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Edited by Graeme Davis and Kieran McCartney

The global COVID-19 lockdown has led to a complete transformation of education. Never again could pedagogy be separated from its digital dimension. Traditional learning practices were replaced overnight by digital practices, frequently untested. Many educational settings were forced to address the fragmented national and regulatory frameworks that direct teaching and learning practice as well as testing. The Digital Learning and the Future book series was born of the pandemic, offering an outlet for teachers and scholars to share their research and practices in this new reality.

This interdisciplinary book series examines the use of digital technology in education. It is part of an unfolding educational agenda around technology-enhanced learning, where technology is both blended as a tool within existing pedagogies and drives new pedagogies. The series looks to the future, to emerging technologies and methodologies. Areas of interest include educational futures and future pedagogies, pedagogy and globalization (including MOOC), mobile learning, edtech, technology in assessment, and technology and face-to-face blended learning.

The series encourages proposals for short-format books (between 25,000 and 50,000 words) with the aim of responding quickly to this rapidly changing field. Short monographs, co-authored or edited collections, case studies, practical guides and more are all welcome.

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African Isms

Africa and the Globalized World

Edited by Abdul Karim Bangura

The impetus for this book emerged from our belief that as Africans across the globe are confronted with a myriad of challenges that have been birthed by globalization (i.e. the process of going to a more interconnected world by diminishing the world’s social dimension and expansion of overall global consciousness), they must turn to their own ideas for solutions. While many books exist on individual African Isms, such as Afrocentrism, Nasserism, and Pan-Africanism, none exists that has looked at a series of these Isms together. This book is the first to do so and, thus, its justification. Consequently, through this edited volume, we address the applicability of different African Isms to various issues, particularly current issues, on the continent of Africa. Each chapter provides a theoretical framework and topics or issues concerning African people of the continent. It is therefore an innovative scholarly work as no other work has examined these Isms in this manner. Thus, the ideas are quite appealing. Reexamining and applying each of the African Ism in order to challenge Eurocentric myth and reality in current African political, economic, cultural and social matters is quite logical and clear.

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Communication Begins with Children

A Lifespan Communication Sourcebook


Edited by Thomas J. Socha and Narissra Maria Punyanunt-Carter

Communication Begins with Children: A Lifespan Communication Sourcebook seeks to transform the field of communication, arguing that the field must stop neglecting and segregating children and instead adopt an age-inclusive lifespan approach that fully includes and fully considers children in all communication theorizing, research and education from infancy and throughout the human lifespan. One-size-fits-all, adult-centric communication theorizing, researching, and educating is inadequate and harms the communication field’s potential as a social force for positive change for all communicators. The volume contains four sections (Foundations, Relational Communication Development, Digital Communication Development, and Navigating Developmental Communication Challenges) that showcase state-of-the-art chapters about the history of children’s relational and digital communication studies, methods used to study children’s communication, media literacy development, communication and children’s health, and much more. A must read for all communication researchers, educators, and students and an important addition to advanced and graduate level human and digital communication courses.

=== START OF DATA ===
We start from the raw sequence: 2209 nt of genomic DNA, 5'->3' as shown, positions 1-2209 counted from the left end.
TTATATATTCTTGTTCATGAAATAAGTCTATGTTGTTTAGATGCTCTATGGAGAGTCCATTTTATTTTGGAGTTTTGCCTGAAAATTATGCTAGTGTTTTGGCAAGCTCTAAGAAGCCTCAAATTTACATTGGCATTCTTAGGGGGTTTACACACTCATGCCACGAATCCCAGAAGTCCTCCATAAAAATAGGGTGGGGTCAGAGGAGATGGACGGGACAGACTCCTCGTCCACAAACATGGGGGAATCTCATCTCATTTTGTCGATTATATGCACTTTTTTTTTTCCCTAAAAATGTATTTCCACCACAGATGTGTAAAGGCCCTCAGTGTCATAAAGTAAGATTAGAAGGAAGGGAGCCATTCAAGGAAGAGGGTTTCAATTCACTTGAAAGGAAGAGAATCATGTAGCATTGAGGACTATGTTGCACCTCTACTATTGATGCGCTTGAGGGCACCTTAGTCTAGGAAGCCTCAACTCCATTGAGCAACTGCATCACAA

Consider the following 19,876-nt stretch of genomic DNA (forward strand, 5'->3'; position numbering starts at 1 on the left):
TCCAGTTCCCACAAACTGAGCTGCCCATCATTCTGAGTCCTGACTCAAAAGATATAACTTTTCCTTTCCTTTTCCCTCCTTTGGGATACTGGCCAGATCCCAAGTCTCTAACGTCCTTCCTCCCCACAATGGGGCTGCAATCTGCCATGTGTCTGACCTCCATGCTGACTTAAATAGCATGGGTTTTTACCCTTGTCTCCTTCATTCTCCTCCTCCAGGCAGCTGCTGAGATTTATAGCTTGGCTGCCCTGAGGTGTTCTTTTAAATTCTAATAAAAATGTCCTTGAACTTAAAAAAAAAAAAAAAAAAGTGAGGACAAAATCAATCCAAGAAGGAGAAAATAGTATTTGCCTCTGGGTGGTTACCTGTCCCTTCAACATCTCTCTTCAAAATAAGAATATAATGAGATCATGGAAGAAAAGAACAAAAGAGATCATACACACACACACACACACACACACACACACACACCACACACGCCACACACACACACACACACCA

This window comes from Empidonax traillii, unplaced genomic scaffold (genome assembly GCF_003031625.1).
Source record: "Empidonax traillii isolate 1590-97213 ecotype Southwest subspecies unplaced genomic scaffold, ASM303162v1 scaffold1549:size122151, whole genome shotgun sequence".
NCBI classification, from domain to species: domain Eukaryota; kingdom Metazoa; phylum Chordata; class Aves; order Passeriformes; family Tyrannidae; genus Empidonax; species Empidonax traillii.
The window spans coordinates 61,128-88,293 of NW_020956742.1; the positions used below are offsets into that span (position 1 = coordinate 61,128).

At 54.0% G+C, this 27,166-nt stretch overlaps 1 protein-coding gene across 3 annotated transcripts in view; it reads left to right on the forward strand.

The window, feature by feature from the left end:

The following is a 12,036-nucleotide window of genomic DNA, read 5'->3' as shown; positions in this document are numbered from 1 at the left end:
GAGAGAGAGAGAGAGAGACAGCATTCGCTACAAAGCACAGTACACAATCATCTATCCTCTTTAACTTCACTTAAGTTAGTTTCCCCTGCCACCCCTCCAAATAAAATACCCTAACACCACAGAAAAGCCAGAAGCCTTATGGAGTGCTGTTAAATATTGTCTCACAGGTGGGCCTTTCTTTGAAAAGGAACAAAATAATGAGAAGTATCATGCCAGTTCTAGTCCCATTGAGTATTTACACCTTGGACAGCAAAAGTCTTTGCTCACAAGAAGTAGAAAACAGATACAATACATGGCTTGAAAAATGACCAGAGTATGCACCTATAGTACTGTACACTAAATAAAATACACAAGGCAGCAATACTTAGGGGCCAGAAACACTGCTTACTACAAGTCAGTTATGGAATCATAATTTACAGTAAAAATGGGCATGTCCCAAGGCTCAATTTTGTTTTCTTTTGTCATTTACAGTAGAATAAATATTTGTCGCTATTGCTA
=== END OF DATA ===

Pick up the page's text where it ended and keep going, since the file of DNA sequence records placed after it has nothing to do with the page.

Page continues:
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Creating Understanding

How Communicating Aligns Minds


Jessica Gasiorek and R. Kelly Aune

What, exactly, is understanding? And how do people create, maintain, and manipulate states of understanding via communication? This book addresses these questions, drawing on interdisciplinary scholarship in cognitive science, communication, psychology, and pragmatics. Rejecting classic descriptions of communication as "sending and receiving messages," this book proposes a novel perspective that depicts communication as a process in which interactants construct, test, and refine mental modes of a joint experience on the basis of the meme states (mental representations) activated by stimuli in social interactions. It explains how this process, when successful, results in interactants' mental models aligning, or becoming entrained--in other words, in creating a state of understanding. This framework is grounded in a set of foundational observations about evolved human cognition that highlight people's intrinsic social orientation, predisposition toward efficiency, and use of predictive interference-making. These principles are also used to explain how codified systems ("codes") emerge in extended or repeated interactions in which people endeavor to create understanding. Integrating and synthesizing research across disciplines, this book offers communication scholars and students a theoretical framework that will transform the way they see understanding, communication, and social connection.